"Engravings for the people" a fresh appraisal of the printmakers Currier & Ives and their vision of America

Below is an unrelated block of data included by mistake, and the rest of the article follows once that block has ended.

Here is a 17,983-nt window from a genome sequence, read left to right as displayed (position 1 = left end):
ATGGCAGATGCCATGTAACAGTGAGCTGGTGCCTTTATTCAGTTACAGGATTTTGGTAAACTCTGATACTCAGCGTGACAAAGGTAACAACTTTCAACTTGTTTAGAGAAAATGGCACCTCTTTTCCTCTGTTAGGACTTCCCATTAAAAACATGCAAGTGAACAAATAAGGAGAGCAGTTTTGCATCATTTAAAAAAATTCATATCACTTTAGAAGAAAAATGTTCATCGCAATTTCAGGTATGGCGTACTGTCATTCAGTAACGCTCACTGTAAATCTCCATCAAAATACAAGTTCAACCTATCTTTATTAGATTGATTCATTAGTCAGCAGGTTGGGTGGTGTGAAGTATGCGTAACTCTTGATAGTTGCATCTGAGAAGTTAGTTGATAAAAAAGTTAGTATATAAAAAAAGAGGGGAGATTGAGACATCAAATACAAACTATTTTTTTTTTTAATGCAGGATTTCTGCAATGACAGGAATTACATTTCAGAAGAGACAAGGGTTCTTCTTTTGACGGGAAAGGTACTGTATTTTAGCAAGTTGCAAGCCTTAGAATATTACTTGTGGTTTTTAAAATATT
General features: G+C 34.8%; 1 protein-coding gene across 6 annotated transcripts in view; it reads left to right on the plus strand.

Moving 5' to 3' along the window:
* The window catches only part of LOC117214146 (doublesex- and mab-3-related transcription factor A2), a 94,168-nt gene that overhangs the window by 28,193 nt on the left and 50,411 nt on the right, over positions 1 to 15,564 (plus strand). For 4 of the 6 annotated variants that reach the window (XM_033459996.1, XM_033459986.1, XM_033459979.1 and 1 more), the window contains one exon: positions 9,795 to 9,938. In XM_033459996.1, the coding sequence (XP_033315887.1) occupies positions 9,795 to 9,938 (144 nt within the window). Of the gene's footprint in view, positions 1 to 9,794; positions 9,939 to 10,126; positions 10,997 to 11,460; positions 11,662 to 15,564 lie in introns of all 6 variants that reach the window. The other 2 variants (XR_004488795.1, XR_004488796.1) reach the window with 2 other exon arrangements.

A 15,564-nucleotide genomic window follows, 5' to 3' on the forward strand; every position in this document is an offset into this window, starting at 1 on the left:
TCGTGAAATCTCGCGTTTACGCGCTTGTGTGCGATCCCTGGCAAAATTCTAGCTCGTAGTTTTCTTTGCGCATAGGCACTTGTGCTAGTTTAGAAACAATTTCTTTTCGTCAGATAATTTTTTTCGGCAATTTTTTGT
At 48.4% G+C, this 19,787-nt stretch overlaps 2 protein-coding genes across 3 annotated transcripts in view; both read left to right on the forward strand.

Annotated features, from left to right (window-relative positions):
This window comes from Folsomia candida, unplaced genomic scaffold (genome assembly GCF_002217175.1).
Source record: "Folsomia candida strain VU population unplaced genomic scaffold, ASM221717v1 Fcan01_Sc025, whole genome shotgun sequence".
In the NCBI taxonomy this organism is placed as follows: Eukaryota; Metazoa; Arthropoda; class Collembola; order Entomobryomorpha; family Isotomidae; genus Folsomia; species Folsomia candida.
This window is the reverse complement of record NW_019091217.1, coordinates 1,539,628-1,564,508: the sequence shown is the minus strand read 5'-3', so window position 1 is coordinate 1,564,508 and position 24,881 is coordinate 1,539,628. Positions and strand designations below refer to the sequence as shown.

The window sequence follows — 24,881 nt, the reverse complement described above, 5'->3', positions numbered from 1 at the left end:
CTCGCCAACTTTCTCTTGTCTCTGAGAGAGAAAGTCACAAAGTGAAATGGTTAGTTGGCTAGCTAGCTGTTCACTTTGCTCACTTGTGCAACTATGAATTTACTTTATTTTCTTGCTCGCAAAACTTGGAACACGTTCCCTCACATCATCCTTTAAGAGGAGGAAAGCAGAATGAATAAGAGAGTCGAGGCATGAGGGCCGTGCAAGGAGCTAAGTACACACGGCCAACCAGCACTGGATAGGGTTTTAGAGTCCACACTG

Currier & Ives was a powerhouse of 19th-century publishing and had an immeasurable influence on American visual culture. Founded in New York in 1834 by Nathaniel Currier, the company expanded to include a new partner, James Merritt Ives, after 1857. Currier & Ives produced millions of affordably priced copies of over 7,000 original lithographs, living up to its self-appointed title as "The Grand Central Depot for Cheap and Popular Prints." The firm took advantage of New York City's booming arts culture in the latter half of the 19th century, but its output was not seen as fine art by critics, nor was it intended as such. Its prints were first and foremost commodities; the choice subjects often determined by popularity and sales figures. Currier & Ives perpetuated Victorian ideals in its depictions of family, history, politics and urban and suburban life. But these prints also served as an important record of a nation in the midst of an extraordinary transformation from a rural and agricultural landscape to an industrialized and urbanized global power. Along with their popular appeal, Currier & Ives's images offer a new opportunity to uncover the complexities and contradictions of our history and help shape our understanding of America's past.